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Substitution Theorem

on 24/2/2012 & Updated on 9/8/2018
As name implies, the main concept of this theorem which is based upon substitution of one element by another equivalent element. Substitution theorem gives us some special insights in circuit behavior. This theorem is also used to prove several other theorems.

Statement of Substitution Theorem

Substitution theorem states that if an element in a network is replaced by a voltage source whose voltage at any instant of time is equals to the voltage across the element in the previous network then the initial condition in the rest of the network will be unaltered or alternately if an element in a network is replaced by a current source whose current at any instant of time is equal to the current through the element in the previous network then the initial condition in the rest of the network will be unaltered.

Explanation of Substitution Theorem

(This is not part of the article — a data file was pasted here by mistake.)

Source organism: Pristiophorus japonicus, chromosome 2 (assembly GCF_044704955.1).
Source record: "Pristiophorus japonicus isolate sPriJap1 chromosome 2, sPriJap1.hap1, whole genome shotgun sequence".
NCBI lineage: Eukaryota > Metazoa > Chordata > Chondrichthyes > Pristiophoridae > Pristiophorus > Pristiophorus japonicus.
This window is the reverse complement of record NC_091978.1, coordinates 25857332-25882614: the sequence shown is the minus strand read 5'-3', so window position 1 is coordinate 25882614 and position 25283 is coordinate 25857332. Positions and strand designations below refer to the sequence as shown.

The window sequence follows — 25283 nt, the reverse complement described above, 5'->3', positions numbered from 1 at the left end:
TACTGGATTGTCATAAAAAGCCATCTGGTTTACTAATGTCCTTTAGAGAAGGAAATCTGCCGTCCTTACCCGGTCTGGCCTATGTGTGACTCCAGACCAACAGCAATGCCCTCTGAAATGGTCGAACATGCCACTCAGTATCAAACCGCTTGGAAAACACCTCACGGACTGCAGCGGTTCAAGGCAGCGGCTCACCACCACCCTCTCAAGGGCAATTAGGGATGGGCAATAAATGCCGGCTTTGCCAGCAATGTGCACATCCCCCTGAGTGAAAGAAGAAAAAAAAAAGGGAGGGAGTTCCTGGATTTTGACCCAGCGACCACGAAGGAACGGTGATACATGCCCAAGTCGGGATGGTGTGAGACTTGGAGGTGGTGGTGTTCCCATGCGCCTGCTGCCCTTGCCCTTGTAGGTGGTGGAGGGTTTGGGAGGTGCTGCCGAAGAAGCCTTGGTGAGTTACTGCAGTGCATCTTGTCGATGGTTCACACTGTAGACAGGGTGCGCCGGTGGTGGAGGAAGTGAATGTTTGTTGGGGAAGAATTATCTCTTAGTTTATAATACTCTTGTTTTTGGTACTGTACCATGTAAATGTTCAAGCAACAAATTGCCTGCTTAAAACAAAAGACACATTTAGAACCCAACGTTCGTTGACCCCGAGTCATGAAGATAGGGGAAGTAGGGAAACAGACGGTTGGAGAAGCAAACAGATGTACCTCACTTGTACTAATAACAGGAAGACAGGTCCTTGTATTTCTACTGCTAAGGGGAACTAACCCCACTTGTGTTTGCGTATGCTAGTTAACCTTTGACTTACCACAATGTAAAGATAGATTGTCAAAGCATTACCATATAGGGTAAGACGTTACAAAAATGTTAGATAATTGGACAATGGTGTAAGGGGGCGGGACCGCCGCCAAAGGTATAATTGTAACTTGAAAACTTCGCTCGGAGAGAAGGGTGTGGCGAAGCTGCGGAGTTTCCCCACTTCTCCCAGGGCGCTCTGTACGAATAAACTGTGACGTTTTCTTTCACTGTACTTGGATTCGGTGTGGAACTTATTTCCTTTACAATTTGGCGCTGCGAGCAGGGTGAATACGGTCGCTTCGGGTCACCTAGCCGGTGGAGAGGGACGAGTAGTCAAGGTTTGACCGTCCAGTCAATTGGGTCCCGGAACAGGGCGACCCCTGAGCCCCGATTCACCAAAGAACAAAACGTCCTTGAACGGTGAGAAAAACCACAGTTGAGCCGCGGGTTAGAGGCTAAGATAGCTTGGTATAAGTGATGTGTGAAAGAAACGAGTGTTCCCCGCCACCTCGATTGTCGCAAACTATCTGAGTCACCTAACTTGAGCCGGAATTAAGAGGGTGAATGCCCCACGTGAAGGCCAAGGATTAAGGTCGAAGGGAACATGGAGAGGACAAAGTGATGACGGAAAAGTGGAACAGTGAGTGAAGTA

Let us take a circuit as shown in fig - a, millman theorem Let, V is supplied voltage and Z1, Z2 and Z3 is different circuit impedances. V1, V2 and V3 are the voltages across Z1, Z2 and Z3 impedance respectively and I is the supplied current whose I1 part is flowing through the Z1 impedance whereas I2 part is flowing through the Z2 and Z3 impedance.

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Substitution Theorem

Now if we replace Z3 impedance with V3 voltage source as shown in fig-b or with I2 current source as shown in fig-c then according to Substitution Theorem all initial condition through other impedances and source will remain unchanged. millman theorem millman theorem i.e. - current through source will be I, voltage across Z1 impedance will be V1, current through Z2 will be I2 etc.

Example of Substitution Theorem

For more efficient and clear understanding let us go through a simple practical example: Let us take a circuit as shown in fig - d. millman theorem

As per voltage division rule voltage across 3Ω and 2Ω resistance are  If we replace the 3Ω resistance with a voltage source of 6 V as shown in fig - e, then millman theorem According to Ohm’s law the voltage across 2Ω resistance and current through the circuit is  Alternately if we replace 3Ω resistance with a current source of 2A as shown in fig - f, then millman theorem Voltage across 2Ω is V = 10 - 3× 2 = 4 V and voltage across 2A current source is V2A = 10 - 4 = 6 V We can see the voltage across 2Ω resistance and current through the circuit is unaltered i.e all initial condition of the circuit is intact.

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